If you are a corporate CEO and you receive a pointed letter about your business practices from two U.S. Senators, it will command your attention, right? And if one is a liberal Democrat and the other a conservative Republican, evidencing broad concern about whatever they are complaining about, don’t you just rivet straight up?
Apparently not if you are Tim Cook and your company is Apple. After all, Apple has a market capitalization approaching $900 billion and is the most admired brand in the world. Maybe you don’t have to pay much attention at all, even if the Senators are raising serious — and potentially explosive — questions about your relationship with the Communist government of China.
On October 17, Senators Patrick Leahy (D-VT) and Ted Cruz (R-TX) wrote Cook about the removal in July of Virtual Private Network (VPN) apps from the Apple store. VPNs allow users in China … Read More ➡
New York Attorney General Eric Schneiderman is holding a press conference at 1 P.M. today regarding the public comment process of the Federal Communications Commission (FCC) on net neutrality.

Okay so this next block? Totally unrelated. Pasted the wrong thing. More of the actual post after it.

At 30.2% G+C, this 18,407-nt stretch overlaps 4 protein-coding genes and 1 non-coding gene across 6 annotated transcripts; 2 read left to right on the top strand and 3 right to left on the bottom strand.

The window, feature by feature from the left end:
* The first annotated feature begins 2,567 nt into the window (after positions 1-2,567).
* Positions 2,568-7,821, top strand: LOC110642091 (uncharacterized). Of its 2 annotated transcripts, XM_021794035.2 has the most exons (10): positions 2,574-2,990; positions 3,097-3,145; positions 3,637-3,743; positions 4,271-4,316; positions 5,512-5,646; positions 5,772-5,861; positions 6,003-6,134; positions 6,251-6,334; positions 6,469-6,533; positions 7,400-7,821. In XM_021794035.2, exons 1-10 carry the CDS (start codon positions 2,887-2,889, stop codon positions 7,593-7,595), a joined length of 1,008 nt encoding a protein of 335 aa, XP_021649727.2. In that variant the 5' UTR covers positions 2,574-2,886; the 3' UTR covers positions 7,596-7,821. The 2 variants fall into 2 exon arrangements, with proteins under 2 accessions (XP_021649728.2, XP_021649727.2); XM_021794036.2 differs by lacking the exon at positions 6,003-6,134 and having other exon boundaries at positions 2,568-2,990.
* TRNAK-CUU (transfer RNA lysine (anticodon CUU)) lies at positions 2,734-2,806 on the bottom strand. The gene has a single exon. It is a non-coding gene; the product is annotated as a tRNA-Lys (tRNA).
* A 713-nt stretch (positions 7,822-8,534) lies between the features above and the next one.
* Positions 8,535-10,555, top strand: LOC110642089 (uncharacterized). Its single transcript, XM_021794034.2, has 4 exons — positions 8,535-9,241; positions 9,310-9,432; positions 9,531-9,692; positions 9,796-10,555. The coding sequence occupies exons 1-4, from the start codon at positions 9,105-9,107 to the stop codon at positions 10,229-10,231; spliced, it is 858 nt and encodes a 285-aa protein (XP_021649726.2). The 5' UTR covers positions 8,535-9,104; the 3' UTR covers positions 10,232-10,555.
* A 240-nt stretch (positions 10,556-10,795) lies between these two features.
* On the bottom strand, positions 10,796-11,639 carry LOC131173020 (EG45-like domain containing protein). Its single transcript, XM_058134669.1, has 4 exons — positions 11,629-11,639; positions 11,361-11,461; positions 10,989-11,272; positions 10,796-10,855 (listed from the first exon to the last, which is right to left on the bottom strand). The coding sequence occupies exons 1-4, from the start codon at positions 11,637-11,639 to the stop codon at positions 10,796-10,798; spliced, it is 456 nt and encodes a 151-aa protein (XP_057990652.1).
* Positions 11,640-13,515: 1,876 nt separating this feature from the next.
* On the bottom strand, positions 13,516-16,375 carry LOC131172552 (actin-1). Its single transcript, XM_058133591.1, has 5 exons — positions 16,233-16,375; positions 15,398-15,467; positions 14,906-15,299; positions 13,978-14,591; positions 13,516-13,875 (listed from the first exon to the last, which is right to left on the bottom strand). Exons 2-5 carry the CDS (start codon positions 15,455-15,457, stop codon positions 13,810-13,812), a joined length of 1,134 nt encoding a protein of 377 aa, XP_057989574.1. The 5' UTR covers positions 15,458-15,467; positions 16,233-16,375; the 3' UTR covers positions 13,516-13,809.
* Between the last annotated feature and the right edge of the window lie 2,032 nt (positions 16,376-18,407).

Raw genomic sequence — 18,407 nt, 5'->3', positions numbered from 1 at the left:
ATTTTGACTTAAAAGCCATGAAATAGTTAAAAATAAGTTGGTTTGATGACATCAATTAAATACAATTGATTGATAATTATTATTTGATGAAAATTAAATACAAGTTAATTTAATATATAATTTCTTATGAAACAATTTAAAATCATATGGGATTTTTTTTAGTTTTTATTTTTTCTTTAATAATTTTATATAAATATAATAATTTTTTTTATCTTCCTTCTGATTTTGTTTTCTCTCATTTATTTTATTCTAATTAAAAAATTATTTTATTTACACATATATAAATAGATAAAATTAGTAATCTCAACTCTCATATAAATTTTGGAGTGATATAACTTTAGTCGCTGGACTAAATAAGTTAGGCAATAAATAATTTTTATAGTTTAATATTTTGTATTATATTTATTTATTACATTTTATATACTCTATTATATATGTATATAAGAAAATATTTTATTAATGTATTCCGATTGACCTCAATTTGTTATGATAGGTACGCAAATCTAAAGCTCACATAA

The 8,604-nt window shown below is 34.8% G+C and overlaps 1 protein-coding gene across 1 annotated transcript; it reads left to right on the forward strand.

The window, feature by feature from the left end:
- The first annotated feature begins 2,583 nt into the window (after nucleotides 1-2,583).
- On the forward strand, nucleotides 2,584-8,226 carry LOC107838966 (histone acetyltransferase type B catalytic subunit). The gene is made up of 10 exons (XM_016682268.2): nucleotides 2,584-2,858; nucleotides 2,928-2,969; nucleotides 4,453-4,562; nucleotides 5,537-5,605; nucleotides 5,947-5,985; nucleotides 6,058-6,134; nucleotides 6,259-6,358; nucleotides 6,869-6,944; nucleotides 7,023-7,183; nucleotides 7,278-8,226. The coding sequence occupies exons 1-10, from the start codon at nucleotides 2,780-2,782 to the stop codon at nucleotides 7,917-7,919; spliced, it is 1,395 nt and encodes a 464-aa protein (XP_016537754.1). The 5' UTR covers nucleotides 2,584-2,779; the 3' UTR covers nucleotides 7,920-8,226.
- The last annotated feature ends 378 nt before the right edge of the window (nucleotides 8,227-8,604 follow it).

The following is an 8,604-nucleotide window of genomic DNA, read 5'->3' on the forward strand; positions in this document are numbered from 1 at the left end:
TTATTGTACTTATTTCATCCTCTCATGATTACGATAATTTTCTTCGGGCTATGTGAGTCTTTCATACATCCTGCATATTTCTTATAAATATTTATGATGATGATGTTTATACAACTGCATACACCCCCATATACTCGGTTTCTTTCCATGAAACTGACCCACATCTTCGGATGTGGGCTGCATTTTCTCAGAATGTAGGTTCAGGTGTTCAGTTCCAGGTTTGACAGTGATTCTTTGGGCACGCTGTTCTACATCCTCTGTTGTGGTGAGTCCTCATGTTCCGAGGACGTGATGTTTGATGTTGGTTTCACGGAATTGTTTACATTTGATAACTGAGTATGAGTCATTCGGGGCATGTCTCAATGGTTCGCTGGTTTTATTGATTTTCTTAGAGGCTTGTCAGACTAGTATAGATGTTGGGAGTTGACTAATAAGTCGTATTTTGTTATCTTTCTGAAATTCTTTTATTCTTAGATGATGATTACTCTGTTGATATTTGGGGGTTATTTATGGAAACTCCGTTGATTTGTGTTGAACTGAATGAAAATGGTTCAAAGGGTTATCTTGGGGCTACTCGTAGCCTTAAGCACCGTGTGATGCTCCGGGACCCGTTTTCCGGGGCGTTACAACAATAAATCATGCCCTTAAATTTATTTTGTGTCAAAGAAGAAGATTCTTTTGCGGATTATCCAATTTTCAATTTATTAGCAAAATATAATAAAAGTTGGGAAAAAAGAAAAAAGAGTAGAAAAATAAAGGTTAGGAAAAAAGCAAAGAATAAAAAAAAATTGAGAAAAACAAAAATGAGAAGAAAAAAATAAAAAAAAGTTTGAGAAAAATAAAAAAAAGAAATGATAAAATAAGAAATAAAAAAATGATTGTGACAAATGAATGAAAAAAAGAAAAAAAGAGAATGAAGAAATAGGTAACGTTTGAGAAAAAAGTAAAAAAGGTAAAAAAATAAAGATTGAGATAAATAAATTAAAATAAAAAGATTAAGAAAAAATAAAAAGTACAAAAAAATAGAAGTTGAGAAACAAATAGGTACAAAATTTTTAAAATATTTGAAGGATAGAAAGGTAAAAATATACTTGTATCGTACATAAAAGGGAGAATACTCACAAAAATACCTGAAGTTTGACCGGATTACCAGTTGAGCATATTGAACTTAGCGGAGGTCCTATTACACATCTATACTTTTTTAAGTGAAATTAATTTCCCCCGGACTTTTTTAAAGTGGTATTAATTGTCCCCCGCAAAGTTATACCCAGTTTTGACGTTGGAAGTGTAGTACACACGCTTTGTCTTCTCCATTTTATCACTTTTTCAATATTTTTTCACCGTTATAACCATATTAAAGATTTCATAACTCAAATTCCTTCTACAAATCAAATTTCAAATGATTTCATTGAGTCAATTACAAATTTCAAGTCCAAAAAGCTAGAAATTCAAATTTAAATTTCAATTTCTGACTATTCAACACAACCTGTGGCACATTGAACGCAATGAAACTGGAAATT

If his past comments and actions are any guide, he will use the occasion to criticize FCC Chairman Ajit Pai and the Commission’s plans to overturn the Obama-era net neutrality rules. According to Schneiderman, “For my part, I have long publicly advocated for strong net neutrality rules under the Title II of the Communications Act…”
We have conducted four separate forensic studies of the public comments, and we have found massive fraud. We do not have a position on net neutrality. We welcome an investigation into who is responsible for the fraud we exposed, but that investigation must be credible.
Schneiderman is hardly credible. He is a screaming partisan. It is hard to take him seriously. He would have you believe … Read More ➡